This was emailed to me a while ago and the author gave me permission to post it here.
In the last few months there have been many articles in the media about a move to a "tiered' internet. This has caused much confusion and early comments by Ed Whitacre have not helped much;
"How do you think they're going to get to customers? Through a broadband pipe. Cable companies have them. We have them. Now what they would like to do is use my pipes free, but I ain't going to let them do that because we have spent this capital and we have to have a return on it. So there's going to have to be some mechanism for these people who use these pipes to pay for the portion they're using. Why should they be allowed to use my pipes?" â€“ SBC: ain't no way VoIP uses mah pipes! (http://arstechnica.com/news.ars/post/20051031-5498.html)
Mr. Whitacre's comment above started this move to a tiered internet on the wrong foot. Many saw his comments as a way to add an extra charge on to the internet, sort of an extortion fee. A fee that you would have to pay in order to use SBC's data pipes. I feel that Mr. Whitacre's comments came from one who is thinking along the lines of a Telco and not an internet company.
Let me explain why I feel this way. One way a Telco can make money is by charging access fees to other Telcos when they use their switched network. If a Verizon customer calls an AT&T customer the Verizon has to pay AT&T a connection fee to connect the call to AT&T's network. This works both ways and is not much of a profit center unless there is a large disparity in connections between networks. I feel that Mr. Whitacre went with this "connection fee' paradigm and put it into an internet frame by thinking, "If one of our DSL customers connects to a web server that is on a different network then ours and sends 1MB of data to them but receives 5MBs of data in return then we are owed some sort of fee for the 4MB of data imbalance." Although this sounds good when thinking of the switched network it comes over all wrong when you look at the internet.
In regards to the internet, the owner of the website pays a web hosting company a set fee for X amount of bandwidth. This bandwidth is often expressed as "XGB of data transfers" as opposed to an unlimited pipe with a hard bandwidth (1.5MB T1) setting. Web hosting companies are always willing to say how big their pipe to the internet is, "We have dual T3's to the internet," but is never going to tell their customers that they will have a definite slice of that pipe. Their pipe is shared with all the servers they host.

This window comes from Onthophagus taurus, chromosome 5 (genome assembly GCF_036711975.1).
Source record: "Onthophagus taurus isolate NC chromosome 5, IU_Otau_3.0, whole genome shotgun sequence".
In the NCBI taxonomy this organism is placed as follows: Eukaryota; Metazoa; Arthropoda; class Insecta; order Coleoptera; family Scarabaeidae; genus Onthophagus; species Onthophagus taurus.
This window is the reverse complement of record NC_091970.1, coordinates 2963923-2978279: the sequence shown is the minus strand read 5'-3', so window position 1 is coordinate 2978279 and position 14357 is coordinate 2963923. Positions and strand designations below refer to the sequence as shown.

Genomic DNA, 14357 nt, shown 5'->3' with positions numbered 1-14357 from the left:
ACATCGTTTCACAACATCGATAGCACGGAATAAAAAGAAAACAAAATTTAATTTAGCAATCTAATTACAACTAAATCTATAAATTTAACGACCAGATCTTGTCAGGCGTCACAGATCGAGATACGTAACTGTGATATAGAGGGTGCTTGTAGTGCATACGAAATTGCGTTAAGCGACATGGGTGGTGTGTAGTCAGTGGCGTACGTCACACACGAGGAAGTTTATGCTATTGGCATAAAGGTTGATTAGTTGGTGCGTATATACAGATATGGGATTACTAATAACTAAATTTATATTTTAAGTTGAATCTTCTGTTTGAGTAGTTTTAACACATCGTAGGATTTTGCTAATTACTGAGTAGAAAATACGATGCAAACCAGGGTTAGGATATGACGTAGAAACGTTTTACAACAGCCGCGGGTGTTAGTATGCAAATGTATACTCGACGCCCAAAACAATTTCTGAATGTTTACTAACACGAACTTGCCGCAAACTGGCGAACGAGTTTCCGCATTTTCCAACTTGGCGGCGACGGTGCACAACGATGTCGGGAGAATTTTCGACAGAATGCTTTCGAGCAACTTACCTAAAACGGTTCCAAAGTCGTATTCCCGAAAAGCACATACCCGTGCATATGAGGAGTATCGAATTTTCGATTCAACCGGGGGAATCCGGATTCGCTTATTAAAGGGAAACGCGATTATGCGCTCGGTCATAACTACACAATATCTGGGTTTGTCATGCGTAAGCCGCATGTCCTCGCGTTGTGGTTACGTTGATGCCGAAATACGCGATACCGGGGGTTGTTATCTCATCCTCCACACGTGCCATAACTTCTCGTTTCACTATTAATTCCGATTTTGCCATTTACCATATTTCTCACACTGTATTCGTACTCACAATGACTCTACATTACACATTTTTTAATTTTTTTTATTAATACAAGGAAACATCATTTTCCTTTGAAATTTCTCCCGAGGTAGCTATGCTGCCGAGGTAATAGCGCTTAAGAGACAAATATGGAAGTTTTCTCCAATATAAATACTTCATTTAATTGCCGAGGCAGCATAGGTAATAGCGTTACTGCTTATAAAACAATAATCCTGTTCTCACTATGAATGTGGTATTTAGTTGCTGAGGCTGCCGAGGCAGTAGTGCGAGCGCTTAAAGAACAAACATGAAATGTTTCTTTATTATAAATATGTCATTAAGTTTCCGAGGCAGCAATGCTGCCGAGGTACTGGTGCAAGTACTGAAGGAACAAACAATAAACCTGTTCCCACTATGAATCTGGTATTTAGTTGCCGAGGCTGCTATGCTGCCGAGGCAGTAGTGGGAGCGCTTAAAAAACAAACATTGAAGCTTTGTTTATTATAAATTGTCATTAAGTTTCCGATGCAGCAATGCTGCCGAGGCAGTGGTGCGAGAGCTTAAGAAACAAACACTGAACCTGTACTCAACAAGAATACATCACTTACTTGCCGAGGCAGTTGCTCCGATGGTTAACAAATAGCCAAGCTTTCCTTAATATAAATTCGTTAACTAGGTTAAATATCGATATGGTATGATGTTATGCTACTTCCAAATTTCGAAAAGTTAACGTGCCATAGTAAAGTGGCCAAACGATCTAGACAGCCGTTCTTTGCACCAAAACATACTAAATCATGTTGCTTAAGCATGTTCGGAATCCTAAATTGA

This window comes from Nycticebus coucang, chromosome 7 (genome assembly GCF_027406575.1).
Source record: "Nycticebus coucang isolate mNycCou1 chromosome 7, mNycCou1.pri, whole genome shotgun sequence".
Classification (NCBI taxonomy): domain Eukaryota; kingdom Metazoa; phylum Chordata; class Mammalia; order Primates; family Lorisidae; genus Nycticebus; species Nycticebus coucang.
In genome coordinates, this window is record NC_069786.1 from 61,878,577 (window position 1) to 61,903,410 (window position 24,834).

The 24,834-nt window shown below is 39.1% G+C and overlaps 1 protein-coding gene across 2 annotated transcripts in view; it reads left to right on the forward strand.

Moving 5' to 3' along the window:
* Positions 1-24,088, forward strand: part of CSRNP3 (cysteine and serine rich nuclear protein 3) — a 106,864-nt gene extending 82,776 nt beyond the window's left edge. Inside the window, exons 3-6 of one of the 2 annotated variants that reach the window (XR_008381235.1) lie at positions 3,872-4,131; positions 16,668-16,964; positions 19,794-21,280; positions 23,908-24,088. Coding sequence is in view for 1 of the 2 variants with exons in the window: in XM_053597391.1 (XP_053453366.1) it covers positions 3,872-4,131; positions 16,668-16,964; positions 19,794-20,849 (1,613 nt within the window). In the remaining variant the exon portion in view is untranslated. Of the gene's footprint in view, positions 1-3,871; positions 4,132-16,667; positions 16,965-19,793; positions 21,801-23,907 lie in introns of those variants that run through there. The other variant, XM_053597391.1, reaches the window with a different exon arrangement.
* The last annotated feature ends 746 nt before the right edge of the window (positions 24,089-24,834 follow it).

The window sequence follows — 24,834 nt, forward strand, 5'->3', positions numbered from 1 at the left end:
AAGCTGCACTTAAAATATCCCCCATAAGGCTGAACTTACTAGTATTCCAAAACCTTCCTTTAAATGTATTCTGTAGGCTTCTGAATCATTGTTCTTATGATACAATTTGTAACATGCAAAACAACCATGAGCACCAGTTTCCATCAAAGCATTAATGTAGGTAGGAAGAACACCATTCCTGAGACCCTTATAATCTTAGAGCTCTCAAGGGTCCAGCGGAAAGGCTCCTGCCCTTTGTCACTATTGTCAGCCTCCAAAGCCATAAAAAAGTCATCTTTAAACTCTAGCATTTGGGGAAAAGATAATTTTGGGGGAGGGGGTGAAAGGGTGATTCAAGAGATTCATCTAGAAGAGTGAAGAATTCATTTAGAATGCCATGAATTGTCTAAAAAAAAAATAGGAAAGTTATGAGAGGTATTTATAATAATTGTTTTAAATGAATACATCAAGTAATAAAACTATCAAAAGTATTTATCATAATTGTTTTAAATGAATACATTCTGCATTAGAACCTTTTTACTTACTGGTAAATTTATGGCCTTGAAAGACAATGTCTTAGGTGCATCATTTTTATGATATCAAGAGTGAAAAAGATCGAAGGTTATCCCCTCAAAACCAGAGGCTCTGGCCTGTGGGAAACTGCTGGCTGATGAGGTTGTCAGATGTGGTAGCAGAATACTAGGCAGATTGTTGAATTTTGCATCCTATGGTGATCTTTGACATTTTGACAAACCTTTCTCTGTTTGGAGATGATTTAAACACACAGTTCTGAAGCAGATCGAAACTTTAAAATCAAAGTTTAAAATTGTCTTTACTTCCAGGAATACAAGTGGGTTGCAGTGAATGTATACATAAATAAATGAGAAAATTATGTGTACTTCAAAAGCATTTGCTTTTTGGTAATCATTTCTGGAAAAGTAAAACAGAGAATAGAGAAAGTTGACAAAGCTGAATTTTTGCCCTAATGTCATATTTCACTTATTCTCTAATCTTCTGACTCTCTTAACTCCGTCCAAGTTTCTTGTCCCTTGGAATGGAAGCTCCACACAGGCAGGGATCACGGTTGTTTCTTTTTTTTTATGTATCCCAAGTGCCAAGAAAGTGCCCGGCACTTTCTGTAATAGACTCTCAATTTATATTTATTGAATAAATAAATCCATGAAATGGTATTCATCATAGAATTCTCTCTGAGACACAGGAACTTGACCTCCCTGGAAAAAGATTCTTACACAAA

In contrast to this is that of the DSL or cable modem supplier. The ISPs who sell these services tell their customers just what there max bandwidth is, "you get an unlimited 1.5MB pipe to the internet," and the customer is often sold on the idea that they can use their pipe as much as they want with no extra fees based on usage. There often are certain restrictions in the "terms of service' but 99% of internet users are unaffected by such things as they usually pertain to things such as hosting a server on a residential service.
Now comes the problem with Mr. Whitacre's earlier statementâ€¦
The internet user reads his words and thinks, "What??? I pay a monthly fee for my service, why is he talking about charging websites to use the network? The website already pays their hosting company for internet access and I'm paying my ISP for internet access! They are trying to extort money from the web companies for access to the network, something they (and I) already paid for!!!"
It is obvious to me that Mr. Whitacre's statement makes sense, but only as applied in the big picture of the internet, between top tier companies such as Verizon, AT&T, Level 3 and the other backbone companies. In fact, Cogent and AOL recently had a fight about internet access across their networks:
Back in January of 2003 there was a small fight between AOL and Cogent:
"We believe that AOL is looking to turn a cost center into a profit center and charge for connectivity feeling they have proprietary content," Schaffer said. "They want their customers to access their content for free and for customers of other ISPs to pay to get to their content, which includes sites like CNN.com." - War at the Core (http://www.isp-planet.com/business/2003/peering.html)
That fight is very similar to what Mr. Whitacre spoke of earlier this year. AOL made a business decision based on traffic patterns. They saw that cogent was sending three times as much traffic to AOL then AOL was sending back to them. They then decided that there was an imbalance here and turned what was a cost center into a profit center. The only difference her is that this was done mostly outside of the public arena.
Even more recently, Level 3 and Cogent had a fight that turned public when Level 3 shut down their peering links with Cogent:
"On Wednesday Level 3 broke off its peering agreement with Cogent over - you guessed it - money. Level 3, the larger company, wanted Cogent to raise its rates claiming Level 3 was doing most of the heavy lifting and Cogent was getting the better end of the deal." - ISP chicken fight leads to 'Net outages (http://www.networkworld.com/weblogs/layer8/010107.html)
More information can also be found at: http://www.boston.com/business/technology/articles/2005/10/07/dispute_threatens_to_snarl_internet/